Jump Starts Daily

Jump Start # 2316

Jump Start # 2316

1 Samuel 8:5 “and they said to him, ‘Behold, you have grown old, and your sons do not walk in your ways. Now appoint a king for us to judge us like all the nations.”

Israel wanted a king. They wanted to be like all the nations around them. This was a rejection of God’s leadership and an illustration of an interesting thread that connects several key principles together. Being like those around you is conforming. It’s blending in. It’s looking like, thinking like and acting like everyone else. The opposite of this is to stand out. It’s being different. It’s being transformed. That is the idea of being holy. We tend to think that “holy” means to be religious. The word means to be separate or set apart. It’s being different.

Now, when one is different than everyone else he stands out. He’s noticed. That is where letting your light shine comes from. The light shines the brightest in the darkest places. We refer to this as influence. So, there is the conceptual thread—transformation to holiness to light shining or influence. They are all connected together and they all fall apart when one longs to be like everyone around him.

When a person is like those around him, whether in talk, or in dress, or in attitude, he will take his cue from what they are doing. He’ll laugh at what they think is funny. He’ll go along so he can fit in. He wants to be one of them. This is the very pressure that our young people feel. This is at school. This is on the field of sports. This is the pressure that a young graduate feels at his first job. He wants to fit in and he wants to do well. So, he goes along with everyone else.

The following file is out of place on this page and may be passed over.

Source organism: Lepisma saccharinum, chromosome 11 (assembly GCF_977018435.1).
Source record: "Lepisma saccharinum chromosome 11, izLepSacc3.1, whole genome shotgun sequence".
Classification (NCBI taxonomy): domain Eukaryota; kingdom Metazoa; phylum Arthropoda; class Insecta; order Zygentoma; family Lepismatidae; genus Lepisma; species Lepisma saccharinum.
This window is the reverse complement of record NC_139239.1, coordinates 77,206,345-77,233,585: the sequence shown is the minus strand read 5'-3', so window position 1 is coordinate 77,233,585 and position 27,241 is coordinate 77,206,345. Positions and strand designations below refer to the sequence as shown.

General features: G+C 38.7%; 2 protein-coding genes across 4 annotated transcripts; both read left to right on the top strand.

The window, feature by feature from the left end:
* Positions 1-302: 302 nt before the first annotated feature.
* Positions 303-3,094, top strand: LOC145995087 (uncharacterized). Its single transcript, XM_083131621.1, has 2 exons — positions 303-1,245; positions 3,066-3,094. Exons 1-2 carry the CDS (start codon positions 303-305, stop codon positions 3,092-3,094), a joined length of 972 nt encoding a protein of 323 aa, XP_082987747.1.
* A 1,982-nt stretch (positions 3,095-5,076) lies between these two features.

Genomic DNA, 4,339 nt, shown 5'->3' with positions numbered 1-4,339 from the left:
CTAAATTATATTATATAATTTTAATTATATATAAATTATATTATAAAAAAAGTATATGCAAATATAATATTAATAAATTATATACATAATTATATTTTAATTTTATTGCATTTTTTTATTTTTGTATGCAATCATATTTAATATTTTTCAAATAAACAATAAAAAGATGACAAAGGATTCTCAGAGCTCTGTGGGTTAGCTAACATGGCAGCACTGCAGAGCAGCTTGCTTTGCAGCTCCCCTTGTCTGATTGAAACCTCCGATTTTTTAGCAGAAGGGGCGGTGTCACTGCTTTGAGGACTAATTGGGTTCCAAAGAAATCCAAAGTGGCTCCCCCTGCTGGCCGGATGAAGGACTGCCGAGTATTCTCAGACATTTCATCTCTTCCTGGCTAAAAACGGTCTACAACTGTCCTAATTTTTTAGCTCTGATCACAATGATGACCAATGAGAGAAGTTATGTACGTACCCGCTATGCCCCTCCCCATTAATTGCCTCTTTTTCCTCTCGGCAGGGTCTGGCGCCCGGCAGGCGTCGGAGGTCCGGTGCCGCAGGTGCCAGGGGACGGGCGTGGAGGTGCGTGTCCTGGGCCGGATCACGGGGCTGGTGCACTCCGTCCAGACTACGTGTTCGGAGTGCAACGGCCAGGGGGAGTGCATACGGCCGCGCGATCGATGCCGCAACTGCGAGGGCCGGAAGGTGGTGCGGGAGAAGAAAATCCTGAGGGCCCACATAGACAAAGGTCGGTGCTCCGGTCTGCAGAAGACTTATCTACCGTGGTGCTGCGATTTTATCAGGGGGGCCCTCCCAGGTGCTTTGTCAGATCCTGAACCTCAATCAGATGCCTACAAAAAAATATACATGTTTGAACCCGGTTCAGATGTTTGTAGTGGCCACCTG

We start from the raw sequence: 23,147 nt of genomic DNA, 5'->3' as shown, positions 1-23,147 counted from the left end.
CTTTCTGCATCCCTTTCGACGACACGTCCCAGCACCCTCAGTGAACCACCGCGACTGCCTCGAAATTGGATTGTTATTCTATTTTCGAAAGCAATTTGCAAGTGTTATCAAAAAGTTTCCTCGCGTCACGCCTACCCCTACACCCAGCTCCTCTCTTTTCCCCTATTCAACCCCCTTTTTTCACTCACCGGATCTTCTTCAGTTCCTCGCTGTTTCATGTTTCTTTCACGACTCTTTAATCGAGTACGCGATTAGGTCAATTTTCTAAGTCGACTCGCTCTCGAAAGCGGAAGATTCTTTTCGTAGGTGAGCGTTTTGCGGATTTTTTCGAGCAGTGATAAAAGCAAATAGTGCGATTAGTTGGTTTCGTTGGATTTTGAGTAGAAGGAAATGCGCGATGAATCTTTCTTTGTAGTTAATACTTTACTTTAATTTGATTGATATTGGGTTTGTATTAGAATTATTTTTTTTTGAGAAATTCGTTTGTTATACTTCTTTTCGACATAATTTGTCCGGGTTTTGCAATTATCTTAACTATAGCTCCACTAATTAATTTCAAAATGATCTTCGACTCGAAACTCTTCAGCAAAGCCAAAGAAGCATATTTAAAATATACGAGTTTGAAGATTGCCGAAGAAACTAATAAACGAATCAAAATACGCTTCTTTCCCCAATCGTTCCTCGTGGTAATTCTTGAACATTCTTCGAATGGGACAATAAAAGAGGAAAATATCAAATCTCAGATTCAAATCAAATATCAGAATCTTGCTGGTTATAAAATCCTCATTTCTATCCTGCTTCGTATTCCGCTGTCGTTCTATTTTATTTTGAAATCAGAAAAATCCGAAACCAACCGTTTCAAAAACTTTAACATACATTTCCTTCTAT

If a person doesn’t do that, they will be noticed. They are seen as different. And that fact of being different is more than many can handle. It is noticed by others. Being different sometimes leads to being excluded or even made fun of. That right there, is the social death for many. You don’t fit in. You aren’t invited. You aren’t one of them. You are different.

Israel wanted a visible king. They wanted to be like the other nations. The other nations had kings that spoke. The other nations had kings that wore crowns, rode upon white horses and led the troops into battle. The other nations had a sense of identity. “Long live the king,” has a face you can put on that. But up to this point Israel was different. They had a king, but no one could see Him. Israel’s king not only led them into battle, but had been victorious time and time again. Israel’s king was benevolent, kind and expected the nation to be different as He was. Israel had a king. That King was God. But, they wanted something else. They wanted to no longer be different. They wanted to be like the other nations. That process would kill their influence. It would no longer make them holy or different. It would mean that they were no longer transformed, but they would conform. What the other nations did, is what Israel would do.

So, Israel got a king. And, when you look at the long lineage of kings in Israel’s history you see, idolatry, wars, turmoil, assassinations, and trouble. Yes, they were like the other nations. The other nations had those things and now, so did Israel.